“If we are going to have any taxes at all, the fairest place to start is with dead billionaires.” That quote – from Chuck Collins of Responsible Watch – is one side of the argument against doing away with inheritance taxes, a mission high on the priority list of the Bush administration and the Republican leadership in Congress.
The other side of the argument is to call it a basically unfair “death tax.” That’s the mantra that’s been used for years to rationalize raising the limits before the inheritance tax kicks in, and eventually to do away with it altogether.
The subject was taken up over the weekend by columnist Robert Kuttner in the Boston Globe. Kuttner, whose background is economics, sees a last-minute push to kill the tax altogether as one of the GOP’s top priorities during a lame duck session of Congress after the fall elections. He also sees it as an economic disaster for the middle class:
Under current law, only the richest 1 percent of estates pay taxes at all, yet wealth is so concentrated in America that this tax brings in half a trillion dollars over the next decade. If we repeal that tax, either taxes must be raised on other working Americans, or more programs cut – or deficits will swell.
I’ve been watching this issue percolate for years, and while I’m certainly no expert in tax policy, the idea of cutting taxes on the richest Americans is one I can relate to on a personal and political level, as can just about everyone.
Semantics are obviously an important element in this debate Since the inheritance tax is only invoked on estates worth more than $5 million, it would be just as accurate to call this the “millionaires’ tax” rather than the “death tax.” I doubt many supporters of its repeal will be using that phraseology, however. Most Americans may wish they were millionaires, but few of us are.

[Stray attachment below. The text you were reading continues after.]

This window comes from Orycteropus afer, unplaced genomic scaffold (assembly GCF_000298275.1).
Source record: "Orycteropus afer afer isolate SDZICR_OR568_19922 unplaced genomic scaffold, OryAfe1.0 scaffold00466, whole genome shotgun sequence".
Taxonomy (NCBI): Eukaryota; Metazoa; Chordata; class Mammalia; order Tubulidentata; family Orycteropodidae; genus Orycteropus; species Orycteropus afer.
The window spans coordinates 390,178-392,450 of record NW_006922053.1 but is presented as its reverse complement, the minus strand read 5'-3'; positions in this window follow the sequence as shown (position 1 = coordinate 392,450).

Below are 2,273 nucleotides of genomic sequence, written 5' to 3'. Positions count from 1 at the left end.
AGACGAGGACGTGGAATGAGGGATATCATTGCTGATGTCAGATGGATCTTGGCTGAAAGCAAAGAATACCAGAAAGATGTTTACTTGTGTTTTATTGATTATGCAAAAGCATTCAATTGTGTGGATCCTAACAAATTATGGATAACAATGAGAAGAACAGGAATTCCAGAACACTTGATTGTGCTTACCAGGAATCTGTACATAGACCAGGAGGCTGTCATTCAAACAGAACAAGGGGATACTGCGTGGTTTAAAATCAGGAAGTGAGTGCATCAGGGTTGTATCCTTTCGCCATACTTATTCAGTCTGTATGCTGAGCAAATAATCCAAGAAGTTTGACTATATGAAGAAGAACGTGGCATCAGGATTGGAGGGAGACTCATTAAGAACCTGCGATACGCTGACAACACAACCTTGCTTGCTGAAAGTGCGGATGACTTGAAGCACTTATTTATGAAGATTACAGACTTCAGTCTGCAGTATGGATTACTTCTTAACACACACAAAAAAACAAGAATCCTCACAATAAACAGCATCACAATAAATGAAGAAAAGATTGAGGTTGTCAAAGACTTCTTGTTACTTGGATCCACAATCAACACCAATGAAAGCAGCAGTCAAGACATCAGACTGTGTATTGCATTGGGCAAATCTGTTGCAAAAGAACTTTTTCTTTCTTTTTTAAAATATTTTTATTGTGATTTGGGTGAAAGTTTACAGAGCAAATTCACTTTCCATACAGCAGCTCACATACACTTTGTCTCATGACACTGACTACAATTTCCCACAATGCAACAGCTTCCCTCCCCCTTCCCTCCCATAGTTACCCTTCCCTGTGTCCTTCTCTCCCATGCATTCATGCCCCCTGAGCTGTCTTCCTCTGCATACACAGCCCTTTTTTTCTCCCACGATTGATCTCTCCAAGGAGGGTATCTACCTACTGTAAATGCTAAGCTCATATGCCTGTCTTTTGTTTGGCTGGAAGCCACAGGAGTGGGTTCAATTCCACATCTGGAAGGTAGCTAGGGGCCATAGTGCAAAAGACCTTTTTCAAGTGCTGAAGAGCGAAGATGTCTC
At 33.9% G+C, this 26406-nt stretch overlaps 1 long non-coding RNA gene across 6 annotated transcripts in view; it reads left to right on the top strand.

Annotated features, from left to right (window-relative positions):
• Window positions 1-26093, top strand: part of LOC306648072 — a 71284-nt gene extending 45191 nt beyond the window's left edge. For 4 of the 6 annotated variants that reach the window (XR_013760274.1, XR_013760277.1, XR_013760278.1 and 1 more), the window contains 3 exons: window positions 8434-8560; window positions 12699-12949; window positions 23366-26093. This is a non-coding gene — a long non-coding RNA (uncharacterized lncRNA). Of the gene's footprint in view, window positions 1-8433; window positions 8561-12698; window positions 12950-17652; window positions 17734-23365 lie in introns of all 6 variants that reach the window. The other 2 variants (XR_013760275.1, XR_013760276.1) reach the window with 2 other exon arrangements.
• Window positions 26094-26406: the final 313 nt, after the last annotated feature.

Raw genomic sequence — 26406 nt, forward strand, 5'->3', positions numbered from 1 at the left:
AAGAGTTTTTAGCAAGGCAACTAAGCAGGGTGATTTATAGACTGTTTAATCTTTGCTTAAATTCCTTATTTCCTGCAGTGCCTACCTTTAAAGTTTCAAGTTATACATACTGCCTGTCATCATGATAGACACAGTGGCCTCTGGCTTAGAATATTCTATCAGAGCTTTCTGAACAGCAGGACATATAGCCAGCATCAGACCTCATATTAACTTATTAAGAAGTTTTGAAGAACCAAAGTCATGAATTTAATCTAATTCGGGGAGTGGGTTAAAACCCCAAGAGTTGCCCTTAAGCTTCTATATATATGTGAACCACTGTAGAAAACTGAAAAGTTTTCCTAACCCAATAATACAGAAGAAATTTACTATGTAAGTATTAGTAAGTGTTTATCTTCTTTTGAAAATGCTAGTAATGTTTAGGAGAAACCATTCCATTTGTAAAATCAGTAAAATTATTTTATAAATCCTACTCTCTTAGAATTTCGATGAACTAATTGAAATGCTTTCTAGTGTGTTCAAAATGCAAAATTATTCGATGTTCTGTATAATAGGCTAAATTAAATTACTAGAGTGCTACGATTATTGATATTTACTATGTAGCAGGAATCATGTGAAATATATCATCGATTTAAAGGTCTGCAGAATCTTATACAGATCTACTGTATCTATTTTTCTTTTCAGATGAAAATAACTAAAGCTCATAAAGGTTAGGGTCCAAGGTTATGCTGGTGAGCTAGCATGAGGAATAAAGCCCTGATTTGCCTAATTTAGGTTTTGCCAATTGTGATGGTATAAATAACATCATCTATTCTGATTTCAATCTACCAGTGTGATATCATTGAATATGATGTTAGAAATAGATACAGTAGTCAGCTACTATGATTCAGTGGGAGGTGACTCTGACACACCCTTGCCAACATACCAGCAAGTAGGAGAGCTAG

On the other hand, if you’re a member of Congress you almost certainly know plenty of people who fall in that category – in fact, your political survival may depend on knowing them and keeping good relations. As the cost of campaigns keeps climbing, members are relying more and more every year on those $1,000-and-up contributions from loyal supporters. Clearly, that kind of discretionary spending isn’t likely to come from families with modest means.
When this whole issue first arose back in the late 70s, it was Senator Alan Cranston (D-Calif) who started the ball rolling on behalf of some wealthy supporters of his: California winemakers Ernest and Julio Gallo. You can find the details in a PBS backgrounder on the Gallos from the 1996 Frontline show “So You Want to Buy a President.”
In fact, the law that started chipping away at the inheritance tax, and then expanding it in 1986, was known informally as the “Gallo amendment.” Bob Dole was its driving force in the 1986 tax bill, and it paid him handsome dividends that helped propel his run for president. According to the Frontline backgrounder:
When Dole supported a second tax amendment lobbied for by the Gallos, his PAC received $20,000 from Ernest, Julio and their wives in one day. The amendment passed and Bob Dole was on his way to cementing his relationship with the Gallos, who according to federal campaign records, have since become his top career benefactors. The Gallos have contributed $381,000 to Dole over the years and about $900,000 to foundations with which the Senator has been connected.
Back in those early days, politicians who supported easing up on the inheritance tax tended to be embarrassed when the subject came up. These days embarrassment is a word that seems virtually unknown on Capitol Hill, even when it applies to causes undertaken for wealthy contributors.
So mark your calendars and get ready for some interesting payback politics after the votes are counted in November, especially if the GOP loses control of the House. A lame-duck session could be the last opportunity (for a while anyway) to reward the loyal supporters of the current regime. And it looks like the millionaires will be at the front of the line.